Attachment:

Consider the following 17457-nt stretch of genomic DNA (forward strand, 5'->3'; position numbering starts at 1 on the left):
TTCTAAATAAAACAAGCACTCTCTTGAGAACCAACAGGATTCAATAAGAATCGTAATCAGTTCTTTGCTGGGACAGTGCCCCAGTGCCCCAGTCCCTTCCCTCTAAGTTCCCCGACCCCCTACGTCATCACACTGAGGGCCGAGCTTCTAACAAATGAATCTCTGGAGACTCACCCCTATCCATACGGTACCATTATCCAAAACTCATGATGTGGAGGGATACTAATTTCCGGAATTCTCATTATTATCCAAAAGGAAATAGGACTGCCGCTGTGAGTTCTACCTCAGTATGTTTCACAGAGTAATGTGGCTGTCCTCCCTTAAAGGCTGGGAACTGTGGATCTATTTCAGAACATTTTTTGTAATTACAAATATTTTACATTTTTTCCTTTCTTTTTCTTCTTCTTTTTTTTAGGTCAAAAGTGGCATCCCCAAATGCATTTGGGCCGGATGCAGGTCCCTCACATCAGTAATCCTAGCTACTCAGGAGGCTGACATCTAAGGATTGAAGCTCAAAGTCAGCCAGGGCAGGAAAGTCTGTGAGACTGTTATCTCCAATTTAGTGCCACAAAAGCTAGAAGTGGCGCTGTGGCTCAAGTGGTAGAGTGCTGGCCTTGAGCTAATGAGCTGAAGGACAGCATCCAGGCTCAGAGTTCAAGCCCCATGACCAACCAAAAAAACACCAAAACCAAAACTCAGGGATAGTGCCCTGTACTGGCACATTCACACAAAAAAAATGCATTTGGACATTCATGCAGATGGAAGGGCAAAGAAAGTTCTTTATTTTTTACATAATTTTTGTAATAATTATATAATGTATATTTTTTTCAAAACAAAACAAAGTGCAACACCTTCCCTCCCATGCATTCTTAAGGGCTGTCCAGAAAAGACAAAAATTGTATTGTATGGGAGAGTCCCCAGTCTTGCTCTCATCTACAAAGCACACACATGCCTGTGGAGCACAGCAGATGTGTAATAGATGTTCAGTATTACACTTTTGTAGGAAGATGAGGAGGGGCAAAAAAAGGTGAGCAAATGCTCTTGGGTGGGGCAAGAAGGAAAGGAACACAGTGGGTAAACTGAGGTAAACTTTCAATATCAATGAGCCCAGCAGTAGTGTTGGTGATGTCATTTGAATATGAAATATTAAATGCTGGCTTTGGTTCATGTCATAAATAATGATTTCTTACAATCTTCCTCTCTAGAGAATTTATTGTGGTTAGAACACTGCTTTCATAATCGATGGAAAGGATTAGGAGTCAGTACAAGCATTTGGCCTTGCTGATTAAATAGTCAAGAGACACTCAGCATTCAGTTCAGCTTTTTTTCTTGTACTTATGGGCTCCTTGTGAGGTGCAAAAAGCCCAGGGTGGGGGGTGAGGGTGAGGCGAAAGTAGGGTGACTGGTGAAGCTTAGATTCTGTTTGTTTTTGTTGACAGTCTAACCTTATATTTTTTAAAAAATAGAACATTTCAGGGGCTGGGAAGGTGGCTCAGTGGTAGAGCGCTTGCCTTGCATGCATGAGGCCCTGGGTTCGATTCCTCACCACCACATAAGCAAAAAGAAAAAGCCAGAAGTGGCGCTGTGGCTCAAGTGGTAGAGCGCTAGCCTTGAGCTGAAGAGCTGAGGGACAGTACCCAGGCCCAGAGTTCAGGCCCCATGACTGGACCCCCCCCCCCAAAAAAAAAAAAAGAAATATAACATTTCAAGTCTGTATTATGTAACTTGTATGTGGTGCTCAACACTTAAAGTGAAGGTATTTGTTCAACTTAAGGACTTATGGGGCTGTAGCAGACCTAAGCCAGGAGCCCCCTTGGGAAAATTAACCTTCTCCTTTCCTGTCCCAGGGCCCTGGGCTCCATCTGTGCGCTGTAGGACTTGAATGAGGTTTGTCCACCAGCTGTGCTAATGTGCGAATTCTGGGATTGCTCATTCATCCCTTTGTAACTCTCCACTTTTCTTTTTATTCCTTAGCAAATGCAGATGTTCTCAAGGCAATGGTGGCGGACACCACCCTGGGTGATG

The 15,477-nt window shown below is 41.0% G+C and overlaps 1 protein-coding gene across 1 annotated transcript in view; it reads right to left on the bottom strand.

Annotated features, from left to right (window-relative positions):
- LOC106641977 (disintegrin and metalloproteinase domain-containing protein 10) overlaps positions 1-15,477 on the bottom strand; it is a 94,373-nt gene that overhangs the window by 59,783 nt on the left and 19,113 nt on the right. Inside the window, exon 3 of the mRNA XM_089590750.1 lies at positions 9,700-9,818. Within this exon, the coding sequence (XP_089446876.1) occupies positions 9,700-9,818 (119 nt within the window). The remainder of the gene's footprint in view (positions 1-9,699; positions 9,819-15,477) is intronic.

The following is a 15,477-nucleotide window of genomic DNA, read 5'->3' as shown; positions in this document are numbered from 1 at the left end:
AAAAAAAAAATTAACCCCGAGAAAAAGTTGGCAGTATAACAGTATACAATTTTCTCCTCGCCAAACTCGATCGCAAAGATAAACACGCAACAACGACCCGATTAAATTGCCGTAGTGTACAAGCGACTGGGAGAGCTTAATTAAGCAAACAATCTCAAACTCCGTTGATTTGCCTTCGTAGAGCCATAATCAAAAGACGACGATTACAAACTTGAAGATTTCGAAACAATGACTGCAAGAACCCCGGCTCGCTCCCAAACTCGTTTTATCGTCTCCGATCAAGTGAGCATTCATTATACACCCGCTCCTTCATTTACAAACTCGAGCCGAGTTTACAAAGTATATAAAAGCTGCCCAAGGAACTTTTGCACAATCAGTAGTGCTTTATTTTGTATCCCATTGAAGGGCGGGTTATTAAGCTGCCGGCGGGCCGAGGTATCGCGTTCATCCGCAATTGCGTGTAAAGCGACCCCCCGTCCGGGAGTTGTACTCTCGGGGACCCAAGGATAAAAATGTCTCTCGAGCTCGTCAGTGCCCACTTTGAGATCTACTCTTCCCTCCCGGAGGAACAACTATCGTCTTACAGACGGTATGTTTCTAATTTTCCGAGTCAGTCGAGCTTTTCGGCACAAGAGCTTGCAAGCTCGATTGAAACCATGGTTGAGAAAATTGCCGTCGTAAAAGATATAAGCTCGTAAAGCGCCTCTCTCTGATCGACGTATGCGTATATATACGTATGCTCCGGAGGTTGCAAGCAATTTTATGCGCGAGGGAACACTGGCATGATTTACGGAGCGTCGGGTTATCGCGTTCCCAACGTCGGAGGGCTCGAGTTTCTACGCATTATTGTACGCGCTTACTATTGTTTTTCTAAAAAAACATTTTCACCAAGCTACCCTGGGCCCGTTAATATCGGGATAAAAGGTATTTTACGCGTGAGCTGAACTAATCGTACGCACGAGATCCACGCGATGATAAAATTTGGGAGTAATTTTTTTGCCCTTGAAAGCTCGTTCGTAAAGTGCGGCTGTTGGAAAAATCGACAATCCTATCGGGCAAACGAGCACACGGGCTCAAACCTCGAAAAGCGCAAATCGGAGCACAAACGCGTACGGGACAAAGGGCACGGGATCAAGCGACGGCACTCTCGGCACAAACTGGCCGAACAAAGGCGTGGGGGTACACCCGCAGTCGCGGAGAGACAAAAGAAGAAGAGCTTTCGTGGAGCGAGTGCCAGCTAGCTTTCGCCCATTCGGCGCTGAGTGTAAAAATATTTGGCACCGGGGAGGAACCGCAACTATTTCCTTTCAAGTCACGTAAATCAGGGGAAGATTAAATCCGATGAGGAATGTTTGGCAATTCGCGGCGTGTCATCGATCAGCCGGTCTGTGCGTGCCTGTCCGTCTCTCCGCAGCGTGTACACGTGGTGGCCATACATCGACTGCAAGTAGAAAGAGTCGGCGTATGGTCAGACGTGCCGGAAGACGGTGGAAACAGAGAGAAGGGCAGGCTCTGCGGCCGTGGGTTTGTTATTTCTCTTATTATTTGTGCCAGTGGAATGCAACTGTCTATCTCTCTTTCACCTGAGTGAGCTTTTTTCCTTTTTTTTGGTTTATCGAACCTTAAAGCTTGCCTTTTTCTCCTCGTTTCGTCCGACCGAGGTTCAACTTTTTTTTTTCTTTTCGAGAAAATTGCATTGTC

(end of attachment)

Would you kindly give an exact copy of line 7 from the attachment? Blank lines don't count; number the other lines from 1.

AAAAAAAAAATTAACCCCGAGAAAAAGTTGGCAGTATAACAGTATACAATTTTCTCCTCGCCAAACTCGATCGCAAAGATAAACACGCAACAACGACCCGATTAAATTGCCGTAGTGTACAAGCGACTGGGAGAGCTTAATTAAGCAAACAATCTCAAACTCCGTTGATTTGCCTTCGTAGAGCCATAATCAAAAGACGACGATTACAAACTTGAAGATTTCGAAACAATGACTGCAAGAACCCCGGCTCGCTCCCAAACTCGTTTTATCGTCTCCGATCAAGTGAGCATTCATTATACACCCGCTCCTTCATTTACAAACTCGAGCCGAGTTTACAAAGTATATAAAAGCTGCCCAAGGAACTTTTGCACAATCAGTAGTGCTTTATTTTGTATCCCATTGAAGGGCGGGTTATTAAGCTGCCGGCGGGCCGAGGTATCGCGTTCATCCGCAATTGCGTGTAAAGCGACCCCCCGTCCGGGAGTTGTACTCTCGGGGACCCAAGGATAAAAATGTCTCTCGAGCTCGTCAGTGCCCACTTTGAGATCTACTCTTCCCTCCCGGAGGAACAACTATCGTCTTACAGACGGTATGTTTCTAATTTTCCGAGTCAGTCGAGCTTTTCGGCACAAGAGCTTGCAAGCTCGATTGAAACCATGGTTGAGAAAATTGCCGTCGTAAAAGATATAAGCTCGTAAAGCGCCTCTCTCTGATCGACGTATGCGTATATATACGTATGCTCCGGAGGTTGCAAGCAATTTTATGCGCGAGGGAACACTGGCATGATTTACGGAGCGTCGGGTTATCGCGTTCCCAACGTCGGAGGGCTCGAGTTTCTACGCATTATTGTACGCGCTTACTATTGTTTTTCTAAAAAAACATTTTCACCAAGCTACCCTGGGCCCGTTAATATCGGGATAAAAGGTATTTTACGCGTGAGCTGAACTAATCGTACGCACGAGATCCACGCGATGATAAAATTTGGGAGTAATTTTTTTGCCCTTGAAAGCTCGTTCGTAAAGTGCGGCTGTTGGAAAAATCGACAATCCTATCGGGCAAACGAGCACACGGGCTCAAACCTCGAAAAGCGCAAATCGGAGCACAAACGCGTACGGGACAAAGGGCACGGGATCAAGCGACGGCACTCTCGGCACAAACTGGCCGAACAAAGGCGTGGGGGTACACCCGCAGTCGCGGAGAGACAAAAGAAGAAGAGCTTTCGTGGAGCGAGTGCCAGCTAGCTTTCGCCCATTCGGCGCTGAGTGTAAAAATATTTGGCACCGGGGAGGAACCGCAACTATTTCCTTTCAAGTCACGTAAATCAGGGGAAGATTAAATCCGATGAGGAATGTTTGGCAATTCGCGGCGTGTCATCGATCAGCCGGTCTGTGCGTGCCTGTCCGTCTCTCCGCAGCGTGTACACGTGGTGGCCATACATCGACTGCAAGTAGAAAGAGTCGGCGTATGGTCAGACGTGCCGGAAGACGGTGGAAACAGAGAGAAGGGCAGGCTCTGCGGCCGTGGGTTTGTTATTTCTCTTATTATTTGTGCCAGTGGAATGCAACTGTCTATCTCTCTTTCACCTGAGTGAGCTTTTTTCCTTTTTTTTGGTTTATCGAACCTTAAAGCTTGCCTTTTTCTCCTCGTTTCGTCCGACCGAGGTTCAACTTTTTTTTTTCTTTTCGAGAAAATTGCATTGTC